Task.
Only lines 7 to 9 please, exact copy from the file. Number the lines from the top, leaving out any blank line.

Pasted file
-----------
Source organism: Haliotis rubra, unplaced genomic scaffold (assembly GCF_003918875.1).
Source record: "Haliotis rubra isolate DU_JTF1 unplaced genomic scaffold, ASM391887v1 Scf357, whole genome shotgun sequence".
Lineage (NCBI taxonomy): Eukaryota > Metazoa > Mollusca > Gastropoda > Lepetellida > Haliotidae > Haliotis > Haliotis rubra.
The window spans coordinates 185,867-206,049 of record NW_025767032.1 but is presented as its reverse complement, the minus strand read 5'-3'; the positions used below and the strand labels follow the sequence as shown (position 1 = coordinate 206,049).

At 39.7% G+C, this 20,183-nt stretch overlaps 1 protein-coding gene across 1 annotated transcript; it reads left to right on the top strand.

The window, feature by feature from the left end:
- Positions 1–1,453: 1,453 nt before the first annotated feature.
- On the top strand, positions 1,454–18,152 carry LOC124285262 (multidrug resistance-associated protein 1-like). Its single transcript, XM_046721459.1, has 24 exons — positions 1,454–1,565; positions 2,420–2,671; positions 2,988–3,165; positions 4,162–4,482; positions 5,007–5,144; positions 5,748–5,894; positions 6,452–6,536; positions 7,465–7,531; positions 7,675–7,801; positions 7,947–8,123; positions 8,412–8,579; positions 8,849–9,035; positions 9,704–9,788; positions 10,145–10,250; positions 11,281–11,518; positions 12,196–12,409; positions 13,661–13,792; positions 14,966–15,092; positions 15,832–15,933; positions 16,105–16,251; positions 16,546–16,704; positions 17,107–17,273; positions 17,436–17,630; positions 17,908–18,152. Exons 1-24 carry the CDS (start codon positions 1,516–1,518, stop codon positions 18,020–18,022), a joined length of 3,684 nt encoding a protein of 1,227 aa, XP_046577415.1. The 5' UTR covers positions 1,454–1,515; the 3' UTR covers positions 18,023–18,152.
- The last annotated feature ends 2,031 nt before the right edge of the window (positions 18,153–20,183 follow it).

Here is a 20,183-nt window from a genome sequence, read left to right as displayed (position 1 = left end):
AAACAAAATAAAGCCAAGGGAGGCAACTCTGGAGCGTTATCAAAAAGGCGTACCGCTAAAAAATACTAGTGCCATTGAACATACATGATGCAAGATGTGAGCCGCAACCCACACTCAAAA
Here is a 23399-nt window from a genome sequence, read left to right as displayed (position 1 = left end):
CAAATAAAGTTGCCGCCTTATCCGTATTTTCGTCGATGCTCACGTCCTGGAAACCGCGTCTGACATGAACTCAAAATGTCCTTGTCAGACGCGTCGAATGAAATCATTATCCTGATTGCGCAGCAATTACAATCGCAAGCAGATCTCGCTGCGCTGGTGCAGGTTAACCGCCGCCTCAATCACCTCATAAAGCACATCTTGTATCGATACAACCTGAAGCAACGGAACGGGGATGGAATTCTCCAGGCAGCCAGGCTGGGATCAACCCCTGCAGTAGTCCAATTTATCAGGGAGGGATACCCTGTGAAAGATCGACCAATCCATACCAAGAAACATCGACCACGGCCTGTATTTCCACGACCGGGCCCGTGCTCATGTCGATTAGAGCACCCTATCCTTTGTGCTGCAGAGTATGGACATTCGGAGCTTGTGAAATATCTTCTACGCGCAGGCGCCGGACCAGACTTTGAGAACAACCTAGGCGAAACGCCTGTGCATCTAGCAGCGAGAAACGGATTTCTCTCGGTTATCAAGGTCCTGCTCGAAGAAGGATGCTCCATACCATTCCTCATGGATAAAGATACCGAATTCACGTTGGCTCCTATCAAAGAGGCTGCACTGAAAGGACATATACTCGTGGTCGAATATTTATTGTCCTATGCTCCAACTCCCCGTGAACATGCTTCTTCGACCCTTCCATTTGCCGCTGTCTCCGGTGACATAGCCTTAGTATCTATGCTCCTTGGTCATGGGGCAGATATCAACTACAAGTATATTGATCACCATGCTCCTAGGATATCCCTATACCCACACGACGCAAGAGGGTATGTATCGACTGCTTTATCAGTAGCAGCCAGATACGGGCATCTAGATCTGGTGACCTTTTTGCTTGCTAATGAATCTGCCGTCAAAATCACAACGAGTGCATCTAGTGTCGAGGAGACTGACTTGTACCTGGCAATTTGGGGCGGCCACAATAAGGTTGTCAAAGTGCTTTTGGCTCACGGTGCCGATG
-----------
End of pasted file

- Positions 1–1,453: 1,453 nt before the first annotated feature.
- On the top strand, positions 1,454–18,152 carry LOC124285262 (multidrug resistance-associated protein 1-like). Its single transcript, XM_046721459.1, has 24 exons — positions 1,454–1,565; positions 2,420–2,671; positions 2,988–3,165; positions 4,162–4,482; positions 5,007–5,144; positions 5,748–5,894; positions 6,452–6,536; positions 7,465–7,531; positions 7,675–7,801; positions 7,947–8,123; positions 8,412–8,579; positions 8,849–9,035; positions 9,704–9,788; positions 10,145–10,250; positions 11,281–11,518; positions 12,196–12,409; positions 13,661–13,792; positions 14,966–15,092; positions 15,832–15,933; positions 16,105–16,251; positions 16,546–16,704; positions 17,107–17,273; positions 17,436–17,630; positions 17,908–18,152. Exons 1-24 carry the CDS (start codon positions 1,516–1,518, stop codon positions 18,020–18,022), a joined length of 3,684 nt encoding a protein of 1,227 aa, XP_046577415.1. The 5' UTR covers positions 1,454–1,515; the 3' UTR covers positions 18,023–18,152.
- The last annotated feature ends 2,031 nt before the right edge of the window (positions 18,153–20,183 follow it).